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With 20-plus restaurants that are always packed, and have already met their financial goals for 2017, Priyank Sukhija may be India’s most prolific restaurateur.

New Delhi arguably has the best food scene in India. Lots of new, experimental venues have cropped up in the last five years, and they provide stiff competition to the few long-standing restaurants that have survived the test. Among them is Lazeez Affaire, which has been around since 1999. Its owner, Priyank Sukhija, started it at the age of 19 with no experience in the industry — just a great passion for food. He didn’t even have a relevant degree. Being dyslexic, he hated studying and had struggled through his three years of BCom. The restaurant started on the back of some initial capital put down by Sukhija’s lawyer father, once a good location in Connaught Place had been found. The food — predominantly North Indian cuisine — was carefully curated and cooked with love, including a phirni recipe that his mom shared with the chefs, who struggled to get the right texture and balance.

18 years on, Lazeez Affaire is thriving — with the same team that opened it still working there – and is set to get a second location. What many may not know is that in the time between these two openings, Sukhija has opened over 30 restaurants. His current tally stands at 27, but I’m pretty sure that by the time this interview has been published, the maverick may have opened at least a couple more.

Among them are an outlet of his successful chain, Lord Of The Drinks, at Mumbai’s Kamala Mills, an Indian ingredient-driven restaurant, Café Jalwa, in Bandra, a nightclub at the JW Marriott Sahar as well as new openings in Pune, Bengaluru and Chennai.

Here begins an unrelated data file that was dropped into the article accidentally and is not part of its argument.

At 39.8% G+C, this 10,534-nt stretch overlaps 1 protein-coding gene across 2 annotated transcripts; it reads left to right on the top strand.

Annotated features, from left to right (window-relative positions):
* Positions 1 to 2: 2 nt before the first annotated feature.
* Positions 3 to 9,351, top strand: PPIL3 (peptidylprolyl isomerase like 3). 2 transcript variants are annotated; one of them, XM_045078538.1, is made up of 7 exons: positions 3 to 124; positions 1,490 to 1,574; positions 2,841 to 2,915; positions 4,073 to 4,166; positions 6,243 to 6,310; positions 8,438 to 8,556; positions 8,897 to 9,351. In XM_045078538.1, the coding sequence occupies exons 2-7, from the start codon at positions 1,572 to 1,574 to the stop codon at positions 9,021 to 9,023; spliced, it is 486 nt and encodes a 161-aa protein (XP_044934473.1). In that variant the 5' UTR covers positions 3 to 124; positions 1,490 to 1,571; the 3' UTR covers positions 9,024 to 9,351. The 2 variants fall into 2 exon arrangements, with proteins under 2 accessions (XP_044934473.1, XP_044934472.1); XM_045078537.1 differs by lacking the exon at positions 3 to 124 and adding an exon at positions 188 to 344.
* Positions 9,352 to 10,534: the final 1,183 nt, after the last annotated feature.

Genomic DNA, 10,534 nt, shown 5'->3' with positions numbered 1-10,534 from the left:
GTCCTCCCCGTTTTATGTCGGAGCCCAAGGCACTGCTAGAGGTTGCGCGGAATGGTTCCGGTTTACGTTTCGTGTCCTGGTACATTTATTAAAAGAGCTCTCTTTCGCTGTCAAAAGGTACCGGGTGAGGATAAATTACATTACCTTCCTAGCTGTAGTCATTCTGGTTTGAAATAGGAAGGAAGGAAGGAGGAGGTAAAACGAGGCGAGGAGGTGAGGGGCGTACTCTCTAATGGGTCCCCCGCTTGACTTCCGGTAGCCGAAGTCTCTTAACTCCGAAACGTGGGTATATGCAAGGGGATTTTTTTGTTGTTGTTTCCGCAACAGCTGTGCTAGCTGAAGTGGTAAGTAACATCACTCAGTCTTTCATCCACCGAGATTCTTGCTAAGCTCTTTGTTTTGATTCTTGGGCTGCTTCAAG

We’re sitting at his midtown restopub, Tamasha, on a weekday afternoon. The fact that it’s fairly full at lunch hour is testament to Sukhija’s success in his endeavour to create a dayto-night module for all his properties. “I don’t want to own the place you go to once or twice a year on occasions. I want mine to be the places you can drop in to any time of the day, every week,” he tells me.

For Sukhija, Mumbai is still relatively new territory. For the longest time, he stuck to home turf – and very well at that. His tally includes 12 venues in Connaught Place and six in Saket. They range from Lazeez Affaire and RPM (“it might be Delhi’s longest running standalone bar”) to chains like Tamasha, Flying Saucer and Lord Of The Drinks. “I’d have to say my growth has been really slow. It’s only in the last 4-5 years that I launched a lot more brands. The market has exploded, because people don’t wait for occasions to go out like they did a decade ago,” he says.

Vegetable Pho at Tamasha

Chocolate Pan Wedge at Tamasha

Madras Curry Chicken Risotto at Tamasha

Tamasha interiors

An audience with an increased pocket size and the willingness to experiment has only aided Sukhija’s efforts in churning out venues at blistering pace. “I love taking up a location, creating a concept and then marketing it. I get very involved with the design, menu etc. Standing in a corner and watching people enjoy the final product is what makes me the happiest,” he tells me.